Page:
Russian equity market dynamics
Last week, the Russian equity market rose, although by less than the broader emerging markets (EM) index. The RTS index gained 1.9%, while the MSCI EM index increased by 3.7% (all figures in USD terms). The major driver for the EM gains was the increased retail investor activity in China on the back of encouraging macroeconomic data. The Russian equity market came under pressure due to the index heavyweight, Norilsk Nickel, which received a USD 2 billion fine for the diesel spill in a Siberian river in May. Norilsk Nickel’s share price lost 5% on the day of the announcement, resulting in a 3% contraction last week.
The financial services sector outperformed the broader market, mainly thanks to Moscow Exchange and TCS Group, whose share prices rose by 8.9% and 3.3%, respectively, in rouble terms. Increased risk appetite led to market participants investing in the sector, which had previously lagged the market. This supported both companies. In addition, Moscow Exchange enjoyed the spill-over effect of publishing a strong trading update the week before. The report stated that in June the company’s trading volumes increased in all segments in month-on-month terms. In year-on-year terms, all segments except FX trading showed a volume increase.
The power utilities sector was the worst performer overall, mostly due to RusHydro and Rosseti, whose share prices declined by 1.1% and 1.0%, respectively, in rouble terms. Their prices contracted despite the lack of market-moving news.
*Environmental, Social and Governance
|RTS Total return (TR) in USD||1.9%||-17.5%|
|MSCI EM index TR in USD||3.7%||-2.6%|
|MOEX index TR in RUB|
|Small and mid-cap||-0.6%||-0.9%|
|MOEX sector indices TR in RUB|
|Metals & Mining||1.3%||14.2%|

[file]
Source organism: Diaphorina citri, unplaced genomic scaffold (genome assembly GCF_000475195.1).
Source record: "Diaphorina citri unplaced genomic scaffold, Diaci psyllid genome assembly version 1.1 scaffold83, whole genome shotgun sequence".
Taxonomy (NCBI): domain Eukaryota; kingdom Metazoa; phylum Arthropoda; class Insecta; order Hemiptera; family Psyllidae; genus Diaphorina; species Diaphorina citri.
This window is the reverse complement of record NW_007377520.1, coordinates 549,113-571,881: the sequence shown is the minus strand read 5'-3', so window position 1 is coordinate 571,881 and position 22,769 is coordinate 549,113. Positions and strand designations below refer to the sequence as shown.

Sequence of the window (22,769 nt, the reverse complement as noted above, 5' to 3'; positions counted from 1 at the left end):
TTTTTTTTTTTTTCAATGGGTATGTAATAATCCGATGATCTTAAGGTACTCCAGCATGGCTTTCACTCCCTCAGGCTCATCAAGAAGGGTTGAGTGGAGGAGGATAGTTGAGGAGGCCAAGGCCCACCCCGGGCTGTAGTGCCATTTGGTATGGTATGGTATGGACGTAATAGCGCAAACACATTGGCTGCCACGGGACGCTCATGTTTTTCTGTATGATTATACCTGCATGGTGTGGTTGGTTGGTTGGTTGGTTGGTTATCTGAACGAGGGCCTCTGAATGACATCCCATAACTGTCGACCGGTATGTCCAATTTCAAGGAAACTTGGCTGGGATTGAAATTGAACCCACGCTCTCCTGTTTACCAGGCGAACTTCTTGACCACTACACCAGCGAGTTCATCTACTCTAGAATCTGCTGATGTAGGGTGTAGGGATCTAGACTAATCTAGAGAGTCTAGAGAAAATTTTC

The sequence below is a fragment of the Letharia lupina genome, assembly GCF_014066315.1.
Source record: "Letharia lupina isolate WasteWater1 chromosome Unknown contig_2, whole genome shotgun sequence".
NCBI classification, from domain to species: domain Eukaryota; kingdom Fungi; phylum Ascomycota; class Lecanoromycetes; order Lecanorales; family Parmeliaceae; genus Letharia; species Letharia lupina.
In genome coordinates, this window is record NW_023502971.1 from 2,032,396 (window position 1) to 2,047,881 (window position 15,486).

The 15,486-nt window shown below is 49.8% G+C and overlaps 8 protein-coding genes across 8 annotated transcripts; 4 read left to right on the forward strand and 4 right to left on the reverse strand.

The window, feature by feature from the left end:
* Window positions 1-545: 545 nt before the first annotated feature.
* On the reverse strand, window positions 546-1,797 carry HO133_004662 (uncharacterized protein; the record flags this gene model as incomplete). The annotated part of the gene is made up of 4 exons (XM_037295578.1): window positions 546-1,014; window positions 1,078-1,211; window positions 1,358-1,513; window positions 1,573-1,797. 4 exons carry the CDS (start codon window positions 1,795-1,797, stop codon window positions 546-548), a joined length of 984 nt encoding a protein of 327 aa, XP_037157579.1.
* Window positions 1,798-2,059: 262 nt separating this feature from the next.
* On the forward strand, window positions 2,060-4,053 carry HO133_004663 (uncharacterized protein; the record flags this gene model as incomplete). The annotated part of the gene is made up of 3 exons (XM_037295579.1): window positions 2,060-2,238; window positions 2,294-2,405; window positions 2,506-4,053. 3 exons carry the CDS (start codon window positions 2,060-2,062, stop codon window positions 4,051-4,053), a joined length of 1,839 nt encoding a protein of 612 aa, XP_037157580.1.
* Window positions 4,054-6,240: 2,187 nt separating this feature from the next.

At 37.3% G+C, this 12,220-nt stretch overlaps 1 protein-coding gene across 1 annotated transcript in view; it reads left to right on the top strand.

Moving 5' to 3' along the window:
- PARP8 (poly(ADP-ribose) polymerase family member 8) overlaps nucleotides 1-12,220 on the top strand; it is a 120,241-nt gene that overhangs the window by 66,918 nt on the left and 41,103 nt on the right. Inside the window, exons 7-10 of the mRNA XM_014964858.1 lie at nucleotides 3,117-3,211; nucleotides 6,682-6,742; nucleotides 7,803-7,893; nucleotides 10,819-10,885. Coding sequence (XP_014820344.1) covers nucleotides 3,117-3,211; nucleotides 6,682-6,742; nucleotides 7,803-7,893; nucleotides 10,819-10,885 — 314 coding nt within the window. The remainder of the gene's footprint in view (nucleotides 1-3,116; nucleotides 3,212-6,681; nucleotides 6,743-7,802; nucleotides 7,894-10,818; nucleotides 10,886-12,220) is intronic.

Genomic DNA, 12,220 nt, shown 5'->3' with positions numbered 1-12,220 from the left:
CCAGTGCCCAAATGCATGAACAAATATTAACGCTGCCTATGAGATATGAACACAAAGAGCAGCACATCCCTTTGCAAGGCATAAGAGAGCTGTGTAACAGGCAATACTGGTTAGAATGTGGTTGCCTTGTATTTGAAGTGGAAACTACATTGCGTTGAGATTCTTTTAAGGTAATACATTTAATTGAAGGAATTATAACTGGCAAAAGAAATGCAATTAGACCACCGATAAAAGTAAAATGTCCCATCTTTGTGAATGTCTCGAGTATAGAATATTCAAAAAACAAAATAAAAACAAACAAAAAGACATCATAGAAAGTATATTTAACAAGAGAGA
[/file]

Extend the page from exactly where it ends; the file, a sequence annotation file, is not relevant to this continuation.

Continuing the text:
|Oil & Gas||0.2%||-18.1%|
|Data as of July 10, 2020
TKB Investment Partners (JSC) calculations; Bloomberg
Main Russian news
Inflation in Russia increased to 3.2% YoY at the end of June from 3.0% YoY at the end of May, mainly due to higher food and non-food prices. Food inflation climbed to 3.9% YoY from 3.3% in May, while non-food inflation increased to 3.0% YoY from 2.8% YoY. According to the Ministry of Economic Development, the recovery of demand on the back of partially lifted coronavirus lockdown conditions played the key part in non-food segment inflation. Services inflation declined to 2.5 % YoY from 3.0% YoY in May.
Social support measures undertaken by the Russian government will have a significant positive effect on poverty rates according to the World Bank. In January, President Putin proposed implementing support measures, including an allowance for low-income families with children, expansion of maternity capital and social security contributions to small and medium-sized enterprises support programmes. According to the Ministry of Economic Development, these would cost RUB 300 billion (USD 4.2 billion) in 2020. Then during the March–June period, Putin further expanded the support programmes, increasing allowances for families with children under 16 years old, self-employed and people who lost jobs during the coronavirus outbreak. Russia is spending the equivalent of approximately 3.2% of GDP on such programmes, which is higher in nominal terms than the world average of 1.6%. The World Bank forecast that without these measures the consequences of the pandemic and the fall in oil prices would have increased poverty rates in Russia in 2020 up to 14.8% in a base case scenario and up to 16.3% in a pessimistic scenario. However, the actual poverty forecast is much less drastic due to the effect of the implemented support packages. The World Bank expects a poverty rate of 12.2% in the base case scenario, which is approximately the pre-coronavirus level, and 13.4% in the pessimistic scenario.
Rosstat is due to publish some of the key macroeconomic figures for June 2020, including industrial production data.
Author: Aleksandra Kuznetsova, Junior Investment Specialist
Sources: Vedomosti, Bloomberg, TKB Investment Partners (JSC); July 2020Russian Equities Weekly 13 July 2020